These sales pairs are further examined to eliminate outliers that might distort the calculations. Outliers include non-arms-length transactions (e.g., property transfers between family members); transactions immediately preceding or subsequent to substantial physical changes to a property; transactions where the property type designation is changed (e.g., properties originally recorded as single-family homes are subsequently recorded as condominiums); and suspected data errors where the order of magnitude in values appears unrealistic.”
Posted by: MethodologyMan at March 27, 2007 2:28 PM
One thing that is interesting is that home prices in San Francisco have appreciated less than for the 10-city index since 2000.
Posted by: Dan at March 27, 2007 2:54 PM
True, but that's presumably because SF prices were subject to a relatively large increase in the dot com boom years up to 2000.
Posted by: Amen Corner at March 27, 2007 3:46 PM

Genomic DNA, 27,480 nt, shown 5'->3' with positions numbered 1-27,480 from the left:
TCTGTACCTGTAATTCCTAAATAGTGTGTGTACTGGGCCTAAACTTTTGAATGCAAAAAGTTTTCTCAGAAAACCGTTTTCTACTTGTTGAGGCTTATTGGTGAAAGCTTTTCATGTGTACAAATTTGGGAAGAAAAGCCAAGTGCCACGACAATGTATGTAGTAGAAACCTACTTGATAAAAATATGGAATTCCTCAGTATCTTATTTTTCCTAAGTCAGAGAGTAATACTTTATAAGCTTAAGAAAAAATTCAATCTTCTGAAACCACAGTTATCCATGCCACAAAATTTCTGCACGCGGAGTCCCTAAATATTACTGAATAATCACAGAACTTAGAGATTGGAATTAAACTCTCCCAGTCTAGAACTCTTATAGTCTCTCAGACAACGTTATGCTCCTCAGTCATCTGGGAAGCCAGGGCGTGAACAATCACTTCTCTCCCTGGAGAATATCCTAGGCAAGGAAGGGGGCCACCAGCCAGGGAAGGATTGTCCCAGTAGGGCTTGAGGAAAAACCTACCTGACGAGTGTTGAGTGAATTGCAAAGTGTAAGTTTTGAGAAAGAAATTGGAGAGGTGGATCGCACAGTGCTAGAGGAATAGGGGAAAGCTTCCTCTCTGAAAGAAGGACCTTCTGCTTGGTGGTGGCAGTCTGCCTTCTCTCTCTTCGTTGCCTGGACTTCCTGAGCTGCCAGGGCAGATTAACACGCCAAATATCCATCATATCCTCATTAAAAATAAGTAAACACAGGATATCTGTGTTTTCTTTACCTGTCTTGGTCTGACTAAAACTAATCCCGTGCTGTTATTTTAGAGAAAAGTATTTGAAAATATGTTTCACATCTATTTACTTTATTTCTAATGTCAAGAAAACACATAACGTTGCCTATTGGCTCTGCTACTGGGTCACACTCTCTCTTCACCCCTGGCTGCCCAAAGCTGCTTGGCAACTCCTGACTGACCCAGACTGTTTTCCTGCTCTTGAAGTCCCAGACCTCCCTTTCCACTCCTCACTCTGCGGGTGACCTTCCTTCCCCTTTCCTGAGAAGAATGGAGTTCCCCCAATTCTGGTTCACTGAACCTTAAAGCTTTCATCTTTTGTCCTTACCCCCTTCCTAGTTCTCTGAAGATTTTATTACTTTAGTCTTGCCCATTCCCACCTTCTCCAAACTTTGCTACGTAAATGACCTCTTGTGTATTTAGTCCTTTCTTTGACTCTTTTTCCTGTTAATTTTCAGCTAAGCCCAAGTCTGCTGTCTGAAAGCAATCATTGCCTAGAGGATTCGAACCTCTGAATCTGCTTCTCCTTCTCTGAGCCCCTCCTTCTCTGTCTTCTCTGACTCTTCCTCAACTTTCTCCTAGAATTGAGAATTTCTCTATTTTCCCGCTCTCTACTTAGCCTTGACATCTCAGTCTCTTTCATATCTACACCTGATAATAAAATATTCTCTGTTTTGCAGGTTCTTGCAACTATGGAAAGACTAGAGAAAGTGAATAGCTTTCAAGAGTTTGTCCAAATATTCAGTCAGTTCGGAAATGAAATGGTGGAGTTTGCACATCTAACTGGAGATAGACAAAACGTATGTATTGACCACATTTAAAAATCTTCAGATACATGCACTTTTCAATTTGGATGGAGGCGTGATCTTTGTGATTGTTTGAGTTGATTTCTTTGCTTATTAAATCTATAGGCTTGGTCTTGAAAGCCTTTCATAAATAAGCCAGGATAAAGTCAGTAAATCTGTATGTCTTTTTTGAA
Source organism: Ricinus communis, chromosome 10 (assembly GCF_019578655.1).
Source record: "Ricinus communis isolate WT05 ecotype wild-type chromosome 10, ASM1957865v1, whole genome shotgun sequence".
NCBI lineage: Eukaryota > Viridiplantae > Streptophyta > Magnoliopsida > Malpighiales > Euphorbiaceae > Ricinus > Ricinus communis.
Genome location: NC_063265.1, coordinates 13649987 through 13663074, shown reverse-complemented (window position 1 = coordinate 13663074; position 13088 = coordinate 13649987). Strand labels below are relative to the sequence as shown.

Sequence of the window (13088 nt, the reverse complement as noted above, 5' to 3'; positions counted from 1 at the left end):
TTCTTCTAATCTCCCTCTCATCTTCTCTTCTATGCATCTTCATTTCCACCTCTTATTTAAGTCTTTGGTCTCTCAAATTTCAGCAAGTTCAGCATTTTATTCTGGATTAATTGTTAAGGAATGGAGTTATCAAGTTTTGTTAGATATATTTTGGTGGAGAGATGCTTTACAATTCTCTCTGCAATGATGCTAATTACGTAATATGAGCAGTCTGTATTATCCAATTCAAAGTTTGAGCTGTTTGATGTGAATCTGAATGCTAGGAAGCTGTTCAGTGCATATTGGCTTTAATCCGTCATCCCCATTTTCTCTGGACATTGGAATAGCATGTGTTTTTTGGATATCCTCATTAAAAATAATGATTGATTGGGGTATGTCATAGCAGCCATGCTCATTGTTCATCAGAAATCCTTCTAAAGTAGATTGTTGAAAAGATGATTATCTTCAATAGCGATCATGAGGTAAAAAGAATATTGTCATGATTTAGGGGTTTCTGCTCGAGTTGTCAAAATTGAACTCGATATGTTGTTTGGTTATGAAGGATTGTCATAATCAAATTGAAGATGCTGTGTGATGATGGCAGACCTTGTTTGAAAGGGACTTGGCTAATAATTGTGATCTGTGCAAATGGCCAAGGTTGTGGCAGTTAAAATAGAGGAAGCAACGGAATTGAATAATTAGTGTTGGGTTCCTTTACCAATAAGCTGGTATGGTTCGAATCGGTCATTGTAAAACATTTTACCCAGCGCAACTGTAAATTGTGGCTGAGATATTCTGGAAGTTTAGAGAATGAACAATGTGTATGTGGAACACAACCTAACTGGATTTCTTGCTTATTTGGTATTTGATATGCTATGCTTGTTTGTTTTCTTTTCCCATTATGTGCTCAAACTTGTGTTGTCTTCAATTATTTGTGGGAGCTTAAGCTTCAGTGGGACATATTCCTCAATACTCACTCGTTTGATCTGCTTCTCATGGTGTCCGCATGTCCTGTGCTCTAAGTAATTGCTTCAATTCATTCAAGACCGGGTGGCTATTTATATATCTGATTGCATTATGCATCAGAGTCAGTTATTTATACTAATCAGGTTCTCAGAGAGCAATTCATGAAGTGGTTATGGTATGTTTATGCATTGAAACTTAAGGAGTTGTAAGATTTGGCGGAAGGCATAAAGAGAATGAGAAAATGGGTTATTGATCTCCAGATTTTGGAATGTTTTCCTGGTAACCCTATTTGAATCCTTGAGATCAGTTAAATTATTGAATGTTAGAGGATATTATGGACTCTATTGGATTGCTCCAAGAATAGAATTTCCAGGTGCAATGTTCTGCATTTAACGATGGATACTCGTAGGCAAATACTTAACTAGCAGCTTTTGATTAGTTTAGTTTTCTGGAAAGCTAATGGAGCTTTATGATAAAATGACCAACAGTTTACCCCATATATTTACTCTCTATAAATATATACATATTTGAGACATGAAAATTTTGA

Not to be repetitive, but as noted in the previous discussion about the Case-Schiller index, let's remember this index measures the SF MSA (Metropolitan Statistical Area) which includes SF, Alameda, Contra Costa, Marin, and San Mateo counties, so this index is more of a gauge of the regional suburban housing market rather than the SF urban housing market.
Posted by: Anon at March 27, 2007 5:06 PM
While this may be the SF MSA, I'm not sure what comfort can be taken in that (if that's the implication). All these areas shot through the roof during the boom so it's reasonable to expect that they are all going to respond similarly in this new, more challenging environment. I will submit that prices should drop more quickly in less desirable areas, but "urban SF" has less desirable sections as well.